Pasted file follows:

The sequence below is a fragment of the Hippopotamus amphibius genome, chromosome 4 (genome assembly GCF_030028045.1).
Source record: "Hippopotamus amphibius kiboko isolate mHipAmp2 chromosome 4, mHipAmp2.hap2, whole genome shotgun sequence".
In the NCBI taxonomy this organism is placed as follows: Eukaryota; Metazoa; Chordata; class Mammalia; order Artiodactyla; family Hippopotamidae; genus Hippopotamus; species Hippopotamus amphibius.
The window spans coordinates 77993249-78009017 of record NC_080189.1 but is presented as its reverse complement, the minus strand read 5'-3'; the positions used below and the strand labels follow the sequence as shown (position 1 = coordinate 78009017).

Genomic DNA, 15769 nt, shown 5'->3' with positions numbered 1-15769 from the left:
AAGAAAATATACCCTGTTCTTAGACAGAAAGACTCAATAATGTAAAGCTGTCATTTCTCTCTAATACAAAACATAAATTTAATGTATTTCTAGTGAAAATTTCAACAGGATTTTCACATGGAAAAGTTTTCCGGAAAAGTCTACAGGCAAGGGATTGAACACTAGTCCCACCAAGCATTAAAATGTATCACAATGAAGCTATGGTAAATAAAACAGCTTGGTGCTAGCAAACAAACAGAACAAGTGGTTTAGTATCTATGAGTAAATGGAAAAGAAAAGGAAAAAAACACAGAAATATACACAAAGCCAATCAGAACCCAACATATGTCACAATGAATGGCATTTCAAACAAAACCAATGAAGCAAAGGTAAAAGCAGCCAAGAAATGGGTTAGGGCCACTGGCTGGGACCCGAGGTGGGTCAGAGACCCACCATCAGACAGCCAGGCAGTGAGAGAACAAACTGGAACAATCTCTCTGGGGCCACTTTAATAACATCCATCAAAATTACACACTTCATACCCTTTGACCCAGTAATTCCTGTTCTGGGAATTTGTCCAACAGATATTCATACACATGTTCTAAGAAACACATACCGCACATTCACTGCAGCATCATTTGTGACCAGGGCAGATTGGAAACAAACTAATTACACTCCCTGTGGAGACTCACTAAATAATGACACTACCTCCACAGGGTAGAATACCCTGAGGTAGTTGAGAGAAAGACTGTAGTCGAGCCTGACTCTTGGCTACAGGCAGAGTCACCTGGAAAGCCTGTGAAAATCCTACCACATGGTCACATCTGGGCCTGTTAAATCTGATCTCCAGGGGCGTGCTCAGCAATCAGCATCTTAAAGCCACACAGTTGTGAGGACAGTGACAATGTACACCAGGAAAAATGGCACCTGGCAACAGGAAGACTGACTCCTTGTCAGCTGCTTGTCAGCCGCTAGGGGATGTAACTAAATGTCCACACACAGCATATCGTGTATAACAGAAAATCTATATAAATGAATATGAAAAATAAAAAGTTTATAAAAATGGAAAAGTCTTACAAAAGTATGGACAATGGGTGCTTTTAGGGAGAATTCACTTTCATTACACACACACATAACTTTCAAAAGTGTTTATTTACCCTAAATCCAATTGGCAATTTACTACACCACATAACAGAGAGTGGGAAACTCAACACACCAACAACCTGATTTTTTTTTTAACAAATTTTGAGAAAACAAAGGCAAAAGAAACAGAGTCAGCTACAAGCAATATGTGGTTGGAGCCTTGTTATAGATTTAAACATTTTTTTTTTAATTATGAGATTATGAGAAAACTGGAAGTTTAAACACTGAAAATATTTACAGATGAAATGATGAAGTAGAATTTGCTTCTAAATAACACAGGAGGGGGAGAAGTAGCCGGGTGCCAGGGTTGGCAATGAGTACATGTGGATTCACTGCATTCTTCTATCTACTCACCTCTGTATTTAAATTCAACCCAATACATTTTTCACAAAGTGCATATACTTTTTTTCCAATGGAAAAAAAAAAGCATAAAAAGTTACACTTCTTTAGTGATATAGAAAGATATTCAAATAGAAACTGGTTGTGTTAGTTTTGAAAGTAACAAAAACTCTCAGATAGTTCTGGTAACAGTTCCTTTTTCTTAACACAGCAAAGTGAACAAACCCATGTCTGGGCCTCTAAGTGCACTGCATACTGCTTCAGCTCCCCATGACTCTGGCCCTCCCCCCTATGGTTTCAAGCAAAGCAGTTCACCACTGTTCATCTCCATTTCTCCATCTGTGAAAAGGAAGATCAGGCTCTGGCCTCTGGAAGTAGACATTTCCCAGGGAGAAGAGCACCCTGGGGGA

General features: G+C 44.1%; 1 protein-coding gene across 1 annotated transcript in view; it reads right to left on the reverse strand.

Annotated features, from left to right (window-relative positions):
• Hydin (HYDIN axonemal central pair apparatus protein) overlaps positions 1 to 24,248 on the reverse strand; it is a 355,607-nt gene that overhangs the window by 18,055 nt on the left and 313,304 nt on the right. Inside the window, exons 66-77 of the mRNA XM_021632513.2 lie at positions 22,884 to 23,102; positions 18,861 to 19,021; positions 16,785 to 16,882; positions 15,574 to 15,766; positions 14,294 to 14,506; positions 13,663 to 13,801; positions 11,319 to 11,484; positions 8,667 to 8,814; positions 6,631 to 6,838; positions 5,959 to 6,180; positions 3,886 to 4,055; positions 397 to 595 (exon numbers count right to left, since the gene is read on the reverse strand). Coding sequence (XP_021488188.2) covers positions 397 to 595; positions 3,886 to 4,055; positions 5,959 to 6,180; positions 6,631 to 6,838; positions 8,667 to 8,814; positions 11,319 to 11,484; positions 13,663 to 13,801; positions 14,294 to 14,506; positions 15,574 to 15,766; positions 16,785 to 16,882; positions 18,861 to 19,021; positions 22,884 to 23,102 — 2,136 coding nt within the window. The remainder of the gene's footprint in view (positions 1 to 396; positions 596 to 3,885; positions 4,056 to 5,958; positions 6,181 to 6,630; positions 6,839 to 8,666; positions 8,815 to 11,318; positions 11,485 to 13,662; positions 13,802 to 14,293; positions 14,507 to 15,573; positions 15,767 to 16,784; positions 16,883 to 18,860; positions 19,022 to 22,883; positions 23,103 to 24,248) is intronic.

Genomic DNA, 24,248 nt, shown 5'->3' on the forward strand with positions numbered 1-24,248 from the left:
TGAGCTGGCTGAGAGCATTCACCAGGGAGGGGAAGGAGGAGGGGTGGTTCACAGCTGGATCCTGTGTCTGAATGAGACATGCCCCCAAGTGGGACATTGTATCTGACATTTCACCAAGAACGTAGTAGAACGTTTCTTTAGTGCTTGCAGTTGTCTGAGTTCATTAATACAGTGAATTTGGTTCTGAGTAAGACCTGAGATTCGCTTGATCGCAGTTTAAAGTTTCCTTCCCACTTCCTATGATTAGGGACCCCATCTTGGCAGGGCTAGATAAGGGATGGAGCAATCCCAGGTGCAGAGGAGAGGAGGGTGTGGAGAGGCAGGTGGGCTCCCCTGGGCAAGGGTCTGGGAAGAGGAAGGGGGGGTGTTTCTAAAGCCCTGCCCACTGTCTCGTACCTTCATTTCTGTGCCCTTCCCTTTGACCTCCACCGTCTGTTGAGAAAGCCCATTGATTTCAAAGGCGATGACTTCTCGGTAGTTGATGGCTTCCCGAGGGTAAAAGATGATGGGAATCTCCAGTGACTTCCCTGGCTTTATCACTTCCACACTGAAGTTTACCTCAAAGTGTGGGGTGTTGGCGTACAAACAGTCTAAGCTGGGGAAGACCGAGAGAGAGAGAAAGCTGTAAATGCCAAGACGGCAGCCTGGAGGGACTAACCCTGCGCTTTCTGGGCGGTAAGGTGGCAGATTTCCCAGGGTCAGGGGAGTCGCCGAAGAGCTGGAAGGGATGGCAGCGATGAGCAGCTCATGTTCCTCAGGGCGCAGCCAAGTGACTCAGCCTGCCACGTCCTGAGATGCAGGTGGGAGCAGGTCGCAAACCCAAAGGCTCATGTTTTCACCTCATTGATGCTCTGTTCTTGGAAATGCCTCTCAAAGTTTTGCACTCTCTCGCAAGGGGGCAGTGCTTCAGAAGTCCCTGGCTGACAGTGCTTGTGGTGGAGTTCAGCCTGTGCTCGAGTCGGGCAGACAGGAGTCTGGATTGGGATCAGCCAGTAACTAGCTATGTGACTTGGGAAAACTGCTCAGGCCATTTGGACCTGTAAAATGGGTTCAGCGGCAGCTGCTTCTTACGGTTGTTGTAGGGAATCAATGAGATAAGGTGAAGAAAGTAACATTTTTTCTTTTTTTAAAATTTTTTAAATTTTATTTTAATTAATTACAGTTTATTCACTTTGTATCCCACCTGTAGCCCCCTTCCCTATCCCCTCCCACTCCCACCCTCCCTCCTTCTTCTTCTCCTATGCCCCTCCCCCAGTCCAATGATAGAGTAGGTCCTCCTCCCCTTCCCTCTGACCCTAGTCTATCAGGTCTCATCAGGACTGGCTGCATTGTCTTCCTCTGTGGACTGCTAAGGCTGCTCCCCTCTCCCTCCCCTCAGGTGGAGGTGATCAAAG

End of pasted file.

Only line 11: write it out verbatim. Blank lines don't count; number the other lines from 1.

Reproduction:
TGAGCTGGCTGAGAGCATTCACCAGGGAGGGGAAGGAGGAGGGGTGGTTCACAGCTGGATCCTGTGTCTGAATGAGACATGCCCCCAAGTGGGACATTGTATCTGACATTTCACCAAGAACGTAGTAGAACGTTTCTTTAGTGCTTGCAGTTGTCTGAGTTCATTAATACAGTGAATTTGGTTCTGAGTAAGACCTGAGATTCGCTTGATCGCAGTTTAAAGTTTCCTTCCCACTTCCTATGATTAGGGACCCCATCTTGGCAGGGCTAGATAAGGGATGGAGCAATCCCAGGTGCAGAGGAGAGGAGGGTGTGGAGAGGCAGGTGGGCTCCCCTGGGCAAGGGTCTGGGAAGAGGAAGGGGGGGTGTTTCTAAAGCCCTGCCCACTGTCTCGTACCTTCATTTCTGTGCCCTTCCCTTTGACCTCCACCGTCTGTTGAGAAAGCCCATTGATTTCAAAGGCGATGACTTCTCGGTAGTTGATGGCTTCCCGAGGGTAAAAGATGATGGGAATCTCCAGTGACTTCCCTGGCTTTATCACTTCCACACTGAAGTTTACCTCAAAGTGTGGGGTGTTGGCGTACAAACAGTCTAAGCTGGGGAAGACCGAGAGAGAGAGAAAGCTGTAAATGCCAAGACGGCAGCCTGGAGGGACTAACCCTGCGCTTTCTGGGCGGTAAGGTGGCAGATTTCCCAGGGTCAGGGGAGTCGCCGAAGAGCTGGAAGGGATGGCAGCGATGAGCAGCTCATGTTCCTCAGGGCGCAGCCAAGTGACTCAGCCTGCCACGTCCTGAGATGCAGGTGGGAGCAGGTCGCAAACCCAAAGGCTCATGTTTTCACCTCATTGATGCTCTGTTCTTGGAAATGCCTCTCAAAGTTTTGCACTCTCTCGCAAGGGGGCAGTGCTTCAGAAGTCCCTGGCTGACAGTGCTTGTGGTGGAGTTCAGCCTGTGCTCGAGTCGGGCAGACAGGAGTCTGGATTGGGATCAGCCAGTAACTAGCTATGTGACTTGGGAAAACTGCTCAGGCCATTTGGACCTGTAAAATGGGTTCAGCGGCAGCTGCTTCTTACGGTTGTTGTAGGGAATCAATGAGATAAGGTGAAGAAAGTAACATTTTTTCTTTTTTTAAAATTTTTTAAATTTTATTTTAATTAATTACAGTTTATTCACTTTGTATCCCACCTGTAGCCCCCTTCCCTATCCCCTCCCACTCCCACCCTCCCTCCTTCTTCTTCTCCTATGCCCCTCCCCCAGTCCAATGATAGAGTAGGTCCTCCTCCCCTTCCCTCTGACCCTAGTCTATCAGGTCTCATCAGGACTGGCTGCATTGTCTTCCTCTGTGGACTGCTAAGGCTGCTCCCCTCTCCCTCCCCTCAGGTGGAGGTGATCAAAG